Oh, that’s right.
What was already an incredibly hyped card now gets even better because of the rotation. I’ll go ahead and repeat what Raymond said in his previous article because I think he is exactly right: Seismitoad-EX will live up to its hype. Not only does have type advantage against one of the big kings of next format, but it also has the ability to lock your opponent’s Item cards, starting turn 1, which is something even Trevenant XY couldn’t do. We all saw how powerful Gothitelle and Trevenant were when they got their lock up turn 2. We also saw the crazy strength of Dragonite PLF’s lock with Garbodor LTR when it managed to get set up. Seismitoad is better than all of these for two reasons:
1. It locks Items through an attack rather than an Ability.
This makes Seismitoad even better because now it can use Garbodor as a main partner. Under Item lock, there is no way for your opponent to get back their Abilities for the turn, since they cannot use a Startling Megaphone. Even if they use Lysandre to bring up Garbodor, they have to spend their turn attacking into Garbodor, giving you a chance to set up another one going back into their turn. This also means that Lysandre isn’t as much of a threat to Seismitoad as it is to Gothitelle and Trevenant since it doesn’t need to be Active for the Item lock to stay in place.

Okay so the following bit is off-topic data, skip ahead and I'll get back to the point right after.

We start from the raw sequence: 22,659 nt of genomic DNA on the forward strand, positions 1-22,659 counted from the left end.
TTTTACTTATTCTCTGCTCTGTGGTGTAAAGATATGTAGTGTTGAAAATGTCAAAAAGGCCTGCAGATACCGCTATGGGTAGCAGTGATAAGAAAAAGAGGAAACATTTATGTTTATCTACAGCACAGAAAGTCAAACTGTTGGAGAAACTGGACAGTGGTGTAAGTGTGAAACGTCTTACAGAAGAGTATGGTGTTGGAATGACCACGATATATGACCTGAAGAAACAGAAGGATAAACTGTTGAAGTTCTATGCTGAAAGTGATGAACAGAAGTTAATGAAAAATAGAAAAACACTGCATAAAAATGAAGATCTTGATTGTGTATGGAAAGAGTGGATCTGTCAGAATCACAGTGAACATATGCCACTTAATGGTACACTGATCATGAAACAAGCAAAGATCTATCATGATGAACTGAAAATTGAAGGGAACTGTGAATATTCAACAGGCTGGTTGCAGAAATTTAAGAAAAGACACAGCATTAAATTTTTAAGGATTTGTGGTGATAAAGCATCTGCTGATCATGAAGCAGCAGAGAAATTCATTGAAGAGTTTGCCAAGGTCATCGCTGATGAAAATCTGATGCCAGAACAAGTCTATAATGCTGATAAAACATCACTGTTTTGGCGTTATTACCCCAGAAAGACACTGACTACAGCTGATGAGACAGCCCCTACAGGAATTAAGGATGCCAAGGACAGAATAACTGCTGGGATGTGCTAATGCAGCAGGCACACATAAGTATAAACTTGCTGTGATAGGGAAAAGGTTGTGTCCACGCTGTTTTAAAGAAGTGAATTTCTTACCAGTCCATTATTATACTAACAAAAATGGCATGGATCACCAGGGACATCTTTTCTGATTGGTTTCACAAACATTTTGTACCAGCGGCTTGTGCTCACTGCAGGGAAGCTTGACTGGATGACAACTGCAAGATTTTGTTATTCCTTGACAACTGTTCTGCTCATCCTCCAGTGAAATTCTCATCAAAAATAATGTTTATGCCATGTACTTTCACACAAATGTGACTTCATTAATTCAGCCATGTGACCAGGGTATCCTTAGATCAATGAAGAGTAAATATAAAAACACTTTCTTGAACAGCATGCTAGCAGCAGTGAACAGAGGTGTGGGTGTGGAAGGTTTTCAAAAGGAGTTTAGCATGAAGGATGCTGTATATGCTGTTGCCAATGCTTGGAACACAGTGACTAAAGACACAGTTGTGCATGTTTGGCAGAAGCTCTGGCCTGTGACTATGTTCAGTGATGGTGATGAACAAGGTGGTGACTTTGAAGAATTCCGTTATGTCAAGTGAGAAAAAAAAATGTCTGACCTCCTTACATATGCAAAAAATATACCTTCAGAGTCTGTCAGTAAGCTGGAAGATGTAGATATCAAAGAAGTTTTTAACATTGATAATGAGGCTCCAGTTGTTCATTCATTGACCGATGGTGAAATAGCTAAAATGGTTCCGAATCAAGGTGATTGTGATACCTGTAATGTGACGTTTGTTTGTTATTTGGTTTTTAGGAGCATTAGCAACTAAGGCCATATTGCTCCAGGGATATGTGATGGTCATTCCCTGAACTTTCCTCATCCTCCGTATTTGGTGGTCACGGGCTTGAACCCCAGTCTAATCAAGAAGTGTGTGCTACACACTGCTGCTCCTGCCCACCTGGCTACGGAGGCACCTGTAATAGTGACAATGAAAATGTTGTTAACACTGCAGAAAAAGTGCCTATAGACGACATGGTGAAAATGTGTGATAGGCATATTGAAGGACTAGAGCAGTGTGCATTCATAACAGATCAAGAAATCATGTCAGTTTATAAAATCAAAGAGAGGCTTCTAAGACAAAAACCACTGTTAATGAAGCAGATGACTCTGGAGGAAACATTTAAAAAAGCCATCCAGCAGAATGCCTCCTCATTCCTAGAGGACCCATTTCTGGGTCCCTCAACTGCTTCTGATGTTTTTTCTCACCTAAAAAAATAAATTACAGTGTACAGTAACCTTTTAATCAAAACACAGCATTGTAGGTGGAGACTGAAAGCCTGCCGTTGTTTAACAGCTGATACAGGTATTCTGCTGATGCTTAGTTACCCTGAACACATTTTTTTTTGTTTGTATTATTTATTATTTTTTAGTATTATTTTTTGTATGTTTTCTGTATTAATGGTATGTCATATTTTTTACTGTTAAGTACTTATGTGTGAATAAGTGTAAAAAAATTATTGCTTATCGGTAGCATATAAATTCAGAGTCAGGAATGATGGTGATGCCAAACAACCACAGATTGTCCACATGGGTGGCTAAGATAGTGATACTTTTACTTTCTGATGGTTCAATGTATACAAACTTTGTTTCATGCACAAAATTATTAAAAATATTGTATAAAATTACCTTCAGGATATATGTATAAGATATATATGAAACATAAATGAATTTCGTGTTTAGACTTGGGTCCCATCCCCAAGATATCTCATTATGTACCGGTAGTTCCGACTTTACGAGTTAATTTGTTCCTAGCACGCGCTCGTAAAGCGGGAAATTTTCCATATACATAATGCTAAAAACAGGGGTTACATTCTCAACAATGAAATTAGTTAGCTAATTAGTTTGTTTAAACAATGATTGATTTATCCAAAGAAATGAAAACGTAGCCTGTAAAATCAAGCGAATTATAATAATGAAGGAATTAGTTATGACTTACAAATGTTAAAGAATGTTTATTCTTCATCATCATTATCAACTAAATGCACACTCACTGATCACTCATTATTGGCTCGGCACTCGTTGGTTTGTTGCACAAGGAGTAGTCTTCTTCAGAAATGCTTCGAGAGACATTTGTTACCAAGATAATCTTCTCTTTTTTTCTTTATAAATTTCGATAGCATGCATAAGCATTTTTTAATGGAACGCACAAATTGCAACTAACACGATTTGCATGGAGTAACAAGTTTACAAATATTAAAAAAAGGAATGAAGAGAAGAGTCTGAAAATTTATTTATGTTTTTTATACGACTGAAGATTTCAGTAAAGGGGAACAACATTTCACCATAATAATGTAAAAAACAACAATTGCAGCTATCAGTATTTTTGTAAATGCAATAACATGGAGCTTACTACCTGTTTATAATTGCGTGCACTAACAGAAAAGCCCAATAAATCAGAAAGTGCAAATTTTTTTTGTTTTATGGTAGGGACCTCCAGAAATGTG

2. It is a 180 HP Basic that can attack for a single Energy attachment.
This is the part that makes it even better than Dragonite’s Item locking attack. Seismitoad is a Basic Pokémon. It really is so consistent in locking the opponent turn 1 if you go second. If you go first, you can effectively get the Item lock and Ability lock into play before your opponent even gets a chance at a second turn. If you thought turn 2 locks were annoying, then get ready for the turn 1 lock. One of the ways to beat Dragonite was to outspeed them, but unfortunately, it is going to be a lot tougher to outspeed a bulky Basic Pokémon that can attack for 1 Double Colorless.
By itself, Seismitoad’s Quaking Punch attack is alright. Sure, it locks Items, but it would only do 30 damage at a time, meaning the games would go by quite slowly. But with Muscle Band and Hypnotoxic Laser in the format, Seismitoad can deal quite a lot of damage all while stopping Items. With a Band and Laserbank, it can effectively 2HKO most things as long as they stay Poisoned. Alongside a Garbodor that can no longer have its Tool removed, this card is going to be a monster. I’m predicting that the mirror matches are not going to be fun, as that would make my first statement become true. No Muscle Band or Hypnotoxic Lasers being able to be played means for quite the long mirror match, just dealing 30 damage to each other at a time. Boy, and I thought Yveltal mirror matches were bad.